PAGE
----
Get The Most From That Workshop
Managers of volunteers frequently attend workshops. Sometimes volunteers are sent to workshops to enhance skills. Here are some tips to get the most from the next workshop. Managers should share them with volunteers when the person is attending a session on behalf of the organization.
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An Ice Breaker To Promote Interaction
Distribute to each person in a workshop the following questions on a handout.
Have each person answer five of these questions. Arrange people in groups of five to seven. Each person selects one question. They introduce themselves and then answer the question for the group. Different people will answer different questions, which gives more spontaneity to this exercise.
An adaptation of this is to have each person stand and tell the most interesting thing about one person in their group. Do not do this if the group is larger than 20.
Another adaptation is to have each group determine one question they would like answered by the trainer. Then the trainer answers them by way of introduction.
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Reviews are a means to remind trainees what they learned in a workshop or training session. The more interactive that process the better. Incorporating planning helps with the transfer of learning to strategies in the workplace. This graffiti wrap-up takes about 30 minutes, but can be worth the time taken.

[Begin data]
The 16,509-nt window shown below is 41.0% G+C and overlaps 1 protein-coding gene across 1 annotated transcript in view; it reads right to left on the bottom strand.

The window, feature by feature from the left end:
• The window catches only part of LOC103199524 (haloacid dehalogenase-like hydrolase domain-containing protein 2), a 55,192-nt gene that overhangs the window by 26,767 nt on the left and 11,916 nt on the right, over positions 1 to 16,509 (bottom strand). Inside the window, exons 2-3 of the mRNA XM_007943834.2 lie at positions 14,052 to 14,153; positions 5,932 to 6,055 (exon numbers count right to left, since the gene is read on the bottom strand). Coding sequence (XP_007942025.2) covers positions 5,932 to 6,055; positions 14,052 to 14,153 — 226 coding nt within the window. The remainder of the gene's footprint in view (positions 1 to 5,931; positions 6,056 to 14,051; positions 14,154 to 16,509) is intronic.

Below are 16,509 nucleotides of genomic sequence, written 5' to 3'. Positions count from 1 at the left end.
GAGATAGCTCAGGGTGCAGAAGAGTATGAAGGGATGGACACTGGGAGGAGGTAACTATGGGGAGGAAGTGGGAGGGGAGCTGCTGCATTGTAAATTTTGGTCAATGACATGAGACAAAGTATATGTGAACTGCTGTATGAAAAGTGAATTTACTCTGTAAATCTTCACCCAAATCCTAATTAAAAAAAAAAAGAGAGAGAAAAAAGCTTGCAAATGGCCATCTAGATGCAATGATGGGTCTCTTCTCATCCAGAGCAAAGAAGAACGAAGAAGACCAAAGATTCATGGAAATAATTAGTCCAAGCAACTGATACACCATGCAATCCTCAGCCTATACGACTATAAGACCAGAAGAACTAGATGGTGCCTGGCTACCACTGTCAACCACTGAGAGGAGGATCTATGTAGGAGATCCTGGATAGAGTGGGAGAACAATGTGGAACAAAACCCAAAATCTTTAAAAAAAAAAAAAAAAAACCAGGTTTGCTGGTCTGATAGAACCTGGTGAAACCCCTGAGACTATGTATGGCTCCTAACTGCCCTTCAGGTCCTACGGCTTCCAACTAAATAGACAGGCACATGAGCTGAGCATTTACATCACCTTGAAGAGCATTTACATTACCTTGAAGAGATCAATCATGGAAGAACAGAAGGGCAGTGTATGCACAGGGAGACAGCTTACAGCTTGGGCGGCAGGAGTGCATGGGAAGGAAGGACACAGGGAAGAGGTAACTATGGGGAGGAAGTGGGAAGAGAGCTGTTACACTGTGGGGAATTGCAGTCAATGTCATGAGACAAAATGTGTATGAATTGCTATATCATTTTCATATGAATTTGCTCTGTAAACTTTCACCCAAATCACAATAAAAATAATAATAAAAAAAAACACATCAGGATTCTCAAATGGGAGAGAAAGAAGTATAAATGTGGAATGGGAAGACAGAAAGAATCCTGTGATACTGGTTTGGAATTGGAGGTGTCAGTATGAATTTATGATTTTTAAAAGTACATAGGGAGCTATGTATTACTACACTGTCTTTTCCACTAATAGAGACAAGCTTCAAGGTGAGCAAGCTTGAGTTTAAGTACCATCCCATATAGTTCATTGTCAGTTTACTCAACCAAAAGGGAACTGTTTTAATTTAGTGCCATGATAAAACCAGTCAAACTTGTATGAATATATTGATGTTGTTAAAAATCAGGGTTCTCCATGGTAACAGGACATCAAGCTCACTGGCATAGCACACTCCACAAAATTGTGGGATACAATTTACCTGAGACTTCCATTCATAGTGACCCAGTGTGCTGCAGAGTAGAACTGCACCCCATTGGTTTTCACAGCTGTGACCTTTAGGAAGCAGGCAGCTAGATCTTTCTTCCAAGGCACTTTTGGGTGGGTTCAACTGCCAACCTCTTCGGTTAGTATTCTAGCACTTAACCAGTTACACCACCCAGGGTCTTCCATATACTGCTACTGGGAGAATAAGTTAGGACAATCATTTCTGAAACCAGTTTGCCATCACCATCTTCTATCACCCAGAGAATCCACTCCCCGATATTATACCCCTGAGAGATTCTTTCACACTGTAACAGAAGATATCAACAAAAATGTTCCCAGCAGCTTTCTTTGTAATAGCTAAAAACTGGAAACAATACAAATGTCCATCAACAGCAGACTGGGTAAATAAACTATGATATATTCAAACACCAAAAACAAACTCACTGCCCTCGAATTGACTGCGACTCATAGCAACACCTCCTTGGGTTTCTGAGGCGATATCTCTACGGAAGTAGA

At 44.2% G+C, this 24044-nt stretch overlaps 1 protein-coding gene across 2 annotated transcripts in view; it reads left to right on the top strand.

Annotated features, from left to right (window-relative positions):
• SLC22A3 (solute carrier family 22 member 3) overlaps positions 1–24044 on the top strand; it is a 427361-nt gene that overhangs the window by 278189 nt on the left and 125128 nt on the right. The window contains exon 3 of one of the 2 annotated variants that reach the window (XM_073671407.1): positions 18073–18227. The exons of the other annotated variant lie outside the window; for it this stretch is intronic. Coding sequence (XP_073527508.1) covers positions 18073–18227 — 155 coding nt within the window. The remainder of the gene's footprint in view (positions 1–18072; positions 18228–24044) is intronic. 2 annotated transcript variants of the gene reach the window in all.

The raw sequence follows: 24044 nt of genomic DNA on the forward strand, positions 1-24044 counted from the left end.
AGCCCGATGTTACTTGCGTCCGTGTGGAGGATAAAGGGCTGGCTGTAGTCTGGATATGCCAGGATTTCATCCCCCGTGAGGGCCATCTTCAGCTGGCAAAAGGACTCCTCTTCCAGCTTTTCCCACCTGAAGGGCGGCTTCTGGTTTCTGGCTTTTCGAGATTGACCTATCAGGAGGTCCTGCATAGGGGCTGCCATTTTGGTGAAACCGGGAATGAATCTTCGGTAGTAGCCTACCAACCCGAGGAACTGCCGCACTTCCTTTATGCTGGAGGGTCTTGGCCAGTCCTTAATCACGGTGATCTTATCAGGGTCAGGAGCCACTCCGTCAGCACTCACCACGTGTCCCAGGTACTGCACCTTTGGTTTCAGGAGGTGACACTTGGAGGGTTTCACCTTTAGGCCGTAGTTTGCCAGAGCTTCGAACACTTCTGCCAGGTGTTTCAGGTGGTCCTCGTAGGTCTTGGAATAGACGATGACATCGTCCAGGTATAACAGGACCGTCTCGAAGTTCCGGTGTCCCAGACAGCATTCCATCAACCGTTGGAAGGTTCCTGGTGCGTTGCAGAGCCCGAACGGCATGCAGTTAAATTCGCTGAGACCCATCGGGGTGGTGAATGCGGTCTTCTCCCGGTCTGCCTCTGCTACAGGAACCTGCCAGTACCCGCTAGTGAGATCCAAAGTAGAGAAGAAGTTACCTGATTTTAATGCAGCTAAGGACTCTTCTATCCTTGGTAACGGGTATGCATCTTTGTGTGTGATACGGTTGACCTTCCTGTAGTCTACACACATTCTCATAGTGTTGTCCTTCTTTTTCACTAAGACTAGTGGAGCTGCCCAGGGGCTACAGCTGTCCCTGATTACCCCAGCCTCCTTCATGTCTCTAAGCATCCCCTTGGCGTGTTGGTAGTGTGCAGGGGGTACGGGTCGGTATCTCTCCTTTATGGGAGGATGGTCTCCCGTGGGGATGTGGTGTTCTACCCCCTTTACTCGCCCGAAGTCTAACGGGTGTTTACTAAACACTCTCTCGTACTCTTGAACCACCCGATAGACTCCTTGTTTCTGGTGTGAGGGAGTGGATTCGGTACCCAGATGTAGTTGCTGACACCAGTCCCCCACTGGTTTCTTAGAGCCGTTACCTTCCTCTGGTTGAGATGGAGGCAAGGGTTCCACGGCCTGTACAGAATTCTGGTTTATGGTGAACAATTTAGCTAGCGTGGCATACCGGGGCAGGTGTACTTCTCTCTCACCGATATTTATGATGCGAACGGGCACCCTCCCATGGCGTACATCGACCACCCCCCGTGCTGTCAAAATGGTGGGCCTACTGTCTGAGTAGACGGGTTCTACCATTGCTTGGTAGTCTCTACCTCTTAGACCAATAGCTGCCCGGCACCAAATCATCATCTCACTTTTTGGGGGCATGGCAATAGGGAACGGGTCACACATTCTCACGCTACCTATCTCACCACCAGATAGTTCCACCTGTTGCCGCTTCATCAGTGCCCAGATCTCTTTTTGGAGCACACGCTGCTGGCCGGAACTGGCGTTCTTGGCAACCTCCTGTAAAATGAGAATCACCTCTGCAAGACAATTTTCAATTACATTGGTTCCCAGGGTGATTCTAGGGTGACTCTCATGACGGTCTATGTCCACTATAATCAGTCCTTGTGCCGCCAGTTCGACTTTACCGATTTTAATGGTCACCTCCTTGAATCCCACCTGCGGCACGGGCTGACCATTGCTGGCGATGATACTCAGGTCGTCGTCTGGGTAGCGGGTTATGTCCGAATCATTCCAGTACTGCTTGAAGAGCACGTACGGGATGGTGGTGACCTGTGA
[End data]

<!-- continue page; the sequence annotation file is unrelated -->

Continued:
Put people in class in groups of three. Give each group two sheets of easel paper. Have them tape the paper together on the short side. They then should turn the paper lengthwise to make a graffiti wall.
The groups assignment is to use words, symbols, diagrams, pictures, or graphics to illustrate what they have learned and what they plan to do when they go to their volunteer position. Each group then presents their graffiti wall to the rest of the group.
Interested in more information on training? Check out our online bookstore for Training Techniques in Brief, authored by Stan Smith and The Great Trainer's Guide by Sue Vineyard.
COLLEGE PROGRAMS ON NONPROFIT AND VOLUNTEER MANAGEMENT
Close to 200 colleges and universities offer academic programs on nonprofit and volunteer sector management. They are usually master's degree programs, but not always. American Humanics sponsors undergraduate programs, as well. If you are looking to push out the professional development window, consider taking a course at one of these colleges. A full list resides at http://pirate.shu.edu/~mirabero/kellogg.html. Thank Roseanne Mirabella, of Seton Hall University for keeping up with this list.
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